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Some Canadian Surprises in Coal Financing Report

Today the German group Urgewald released a bombshell of a report on coal financing, showing that banks provided loans and underwriting of US$1.5 trillion to companies on the Global Coal Exit List over the last two years, while institutional bondholders and shareholders held US$1.2 trillion as of November 2021.

The report is shocking, demonstrating that finance is still actively pushing in the wrong direction on the climate crisis, promoting the dirtiest of the fossil fuels.

But a couple of surprises stand out in the Canadian data which can be found here:

  1. Scotiabank beats out RBC and TD on loans/underwriting. We’re used to seeing RBC and TD top the charts when it comes to fossil fuel financing given that they are the largest banks. But when it comes to coal lending and underwriting, Scotiabank beats the big two – which is decidedly not a good thing. Like the other big Canadian banks, Scotiabank has a weak policy on coal and today’s numbers prove that. The only decent coal policy among Canadian banks to date is the one by Desjardins.
  2. Canada’s major insurance companies are undermining their own business. Jumping over to the Canadian investment numbers in coal, the banks are once again well represented in the top ten, even more so than pensions, but the big surprise is the presence of Sun Life and Manulife holding the number one and three spots. The insurance industry of course is on the receiving end of damages from growing extreme weather events and has rung the alarm about the threats of this to its industry. Both Sun Life and Manulife have “net zero” pledges, but if they are so heavily into coal, it’s clear that more shareholder accountability for those commitments is warranted.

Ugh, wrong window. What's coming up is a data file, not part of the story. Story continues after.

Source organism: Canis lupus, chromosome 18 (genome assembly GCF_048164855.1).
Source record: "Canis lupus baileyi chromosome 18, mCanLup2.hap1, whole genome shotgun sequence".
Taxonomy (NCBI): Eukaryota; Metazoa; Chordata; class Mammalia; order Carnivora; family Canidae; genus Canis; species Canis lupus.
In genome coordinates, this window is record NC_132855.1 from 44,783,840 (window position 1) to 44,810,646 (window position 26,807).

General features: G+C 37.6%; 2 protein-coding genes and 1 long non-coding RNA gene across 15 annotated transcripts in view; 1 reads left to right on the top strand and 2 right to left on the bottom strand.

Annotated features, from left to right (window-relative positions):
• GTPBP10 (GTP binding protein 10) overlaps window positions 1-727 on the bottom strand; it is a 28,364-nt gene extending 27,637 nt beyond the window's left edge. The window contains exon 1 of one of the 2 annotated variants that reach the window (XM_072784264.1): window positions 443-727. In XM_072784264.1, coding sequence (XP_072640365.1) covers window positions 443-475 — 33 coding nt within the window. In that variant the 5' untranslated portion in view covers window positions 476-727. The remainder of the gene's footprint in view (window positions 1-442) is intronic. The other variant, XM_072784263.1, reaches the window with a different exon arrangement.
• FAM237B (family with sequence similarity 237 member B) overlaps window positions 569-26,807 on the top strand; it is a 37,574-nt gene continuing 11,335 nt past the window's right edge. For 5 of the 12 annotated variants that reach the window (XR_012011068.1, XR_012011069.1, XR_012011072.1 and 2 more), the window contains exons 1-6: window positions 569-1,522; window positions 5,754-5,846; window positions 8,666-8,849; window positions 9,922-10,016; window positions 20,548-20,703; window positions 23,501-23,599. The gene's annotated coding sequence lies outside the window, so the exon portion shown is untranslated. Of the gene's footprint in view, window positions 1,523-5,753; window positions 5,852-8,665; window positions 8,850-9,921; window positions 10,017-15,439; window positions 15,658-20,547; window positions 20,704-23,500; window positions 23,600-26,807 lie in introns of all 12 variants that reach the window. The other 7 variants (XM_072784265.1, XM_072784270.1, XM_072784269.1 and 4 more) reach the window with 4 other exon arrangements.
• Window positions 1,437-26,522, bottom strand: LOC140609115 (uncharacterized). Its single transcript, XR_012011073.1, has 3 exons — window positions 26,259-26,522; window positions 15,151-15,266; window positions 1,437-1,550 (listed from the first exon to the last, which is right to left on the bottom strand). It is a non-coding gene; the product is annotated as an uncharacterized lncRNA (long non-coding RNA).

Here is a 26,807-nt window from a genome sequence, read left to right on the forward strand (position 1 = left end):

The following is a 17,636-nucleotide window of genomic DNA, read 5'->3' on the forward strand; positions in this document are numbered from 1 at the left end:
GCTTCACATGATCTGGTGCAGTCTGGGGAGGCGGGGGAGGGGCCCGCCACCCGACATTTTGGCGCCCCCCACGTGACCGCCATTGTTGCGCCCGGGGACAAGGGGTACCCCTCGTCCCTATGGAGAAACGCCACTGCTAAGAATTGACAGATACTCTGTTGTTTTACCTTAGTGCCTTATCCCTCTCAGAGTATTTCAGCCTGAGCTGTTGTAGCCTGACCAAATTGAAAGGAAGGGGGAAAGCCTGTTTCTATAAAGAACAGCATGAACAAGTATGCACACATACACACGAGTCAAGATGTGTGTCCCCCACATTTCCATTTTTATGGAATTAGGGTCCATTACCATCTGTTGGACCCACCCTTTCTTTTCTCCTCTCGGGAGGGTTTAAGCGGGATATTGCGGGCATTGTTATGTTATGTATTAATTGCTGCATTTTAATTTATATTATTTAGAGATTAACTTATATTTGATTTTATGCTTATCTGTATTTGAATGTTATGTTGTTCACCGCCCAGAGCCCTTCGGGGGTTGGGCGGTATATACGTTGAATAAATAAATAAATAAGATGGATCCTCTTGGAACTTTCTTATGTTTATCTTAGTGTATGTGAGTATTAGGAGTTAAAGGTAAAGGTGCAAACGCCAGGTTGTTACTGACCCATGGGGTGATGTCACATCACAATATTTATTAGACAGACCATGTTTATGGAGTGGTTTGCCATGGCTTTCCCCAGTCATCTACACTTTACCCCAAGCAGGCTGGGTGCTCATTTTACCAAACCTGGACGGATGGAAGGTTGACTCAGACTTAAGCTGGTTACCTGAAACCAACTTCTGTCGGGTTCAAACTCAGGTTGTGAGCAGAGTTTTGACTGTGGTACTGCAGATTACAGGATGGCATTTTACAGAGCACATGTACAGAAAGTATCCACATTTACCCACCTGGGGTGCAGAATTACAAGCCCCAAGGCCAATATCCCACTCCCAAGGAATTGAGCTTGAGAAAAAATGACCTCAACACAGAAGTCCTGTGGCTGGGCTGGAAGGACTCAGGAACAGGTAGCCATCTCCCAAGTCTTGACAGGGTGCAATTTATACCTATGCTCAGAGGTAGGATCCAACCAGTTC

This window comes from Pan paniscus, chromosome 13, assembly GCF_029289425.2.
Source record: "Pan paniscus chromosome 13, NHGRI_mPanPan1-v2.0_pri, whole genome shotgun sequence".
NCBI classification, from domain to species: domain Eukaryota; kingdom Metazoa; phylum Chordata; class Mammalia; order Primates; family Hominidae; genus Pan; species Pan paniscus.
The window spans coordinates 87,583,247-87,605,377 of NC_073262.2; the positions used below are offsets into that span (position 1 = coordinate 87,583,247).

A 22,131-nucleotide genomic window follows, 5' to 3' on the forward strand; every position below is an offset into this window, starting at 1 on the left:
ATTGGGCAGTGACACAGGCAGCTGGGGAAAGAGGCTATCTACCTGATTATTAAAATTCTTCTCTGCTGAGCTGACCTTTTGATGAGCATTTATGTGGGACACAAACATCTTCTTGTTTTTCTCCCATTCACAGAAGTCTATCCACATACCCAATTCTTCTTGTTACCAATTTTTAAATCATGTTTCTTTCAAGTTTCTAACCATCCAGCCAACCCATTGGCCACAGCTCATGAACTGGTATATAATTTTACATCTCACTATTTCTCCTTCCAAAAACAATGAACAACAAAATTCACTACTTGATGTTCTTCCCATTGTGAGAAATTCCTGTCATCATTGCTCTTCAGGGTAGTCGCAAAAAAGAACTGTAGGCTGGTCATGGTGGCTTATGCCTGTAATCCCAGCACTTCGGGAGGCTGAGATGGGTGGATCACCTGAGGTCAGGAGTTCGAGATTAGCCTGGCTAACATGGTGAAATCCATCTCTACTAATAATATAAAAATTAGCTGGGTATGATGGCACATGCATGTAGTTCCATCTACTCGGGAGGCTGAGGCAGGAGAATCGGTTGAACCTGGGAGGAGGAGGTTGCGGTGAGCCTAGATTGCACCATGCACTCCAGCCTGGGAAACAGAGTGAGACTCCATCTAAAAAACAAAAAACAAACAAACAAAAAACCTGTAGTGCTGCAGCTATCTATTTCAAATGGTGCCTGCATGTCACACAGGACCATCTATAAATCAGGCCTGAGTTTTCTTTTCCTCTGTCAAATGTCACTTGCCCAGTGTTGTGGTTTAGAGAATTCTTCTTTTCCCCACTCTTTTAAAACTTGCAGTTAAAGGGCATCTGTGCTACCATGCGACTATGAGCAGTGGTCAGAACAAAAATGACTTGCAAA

Ultimately, if we can’t get finance out of coal quickly, this does not bode well for getting off fossil fuels more generally and having a decent shot at a secure future.

(Photo credit: “Open cut coal mine Hunter Valley”​ by Beyond Coal and Gas is licensed under CC BY-SA 2.0.)

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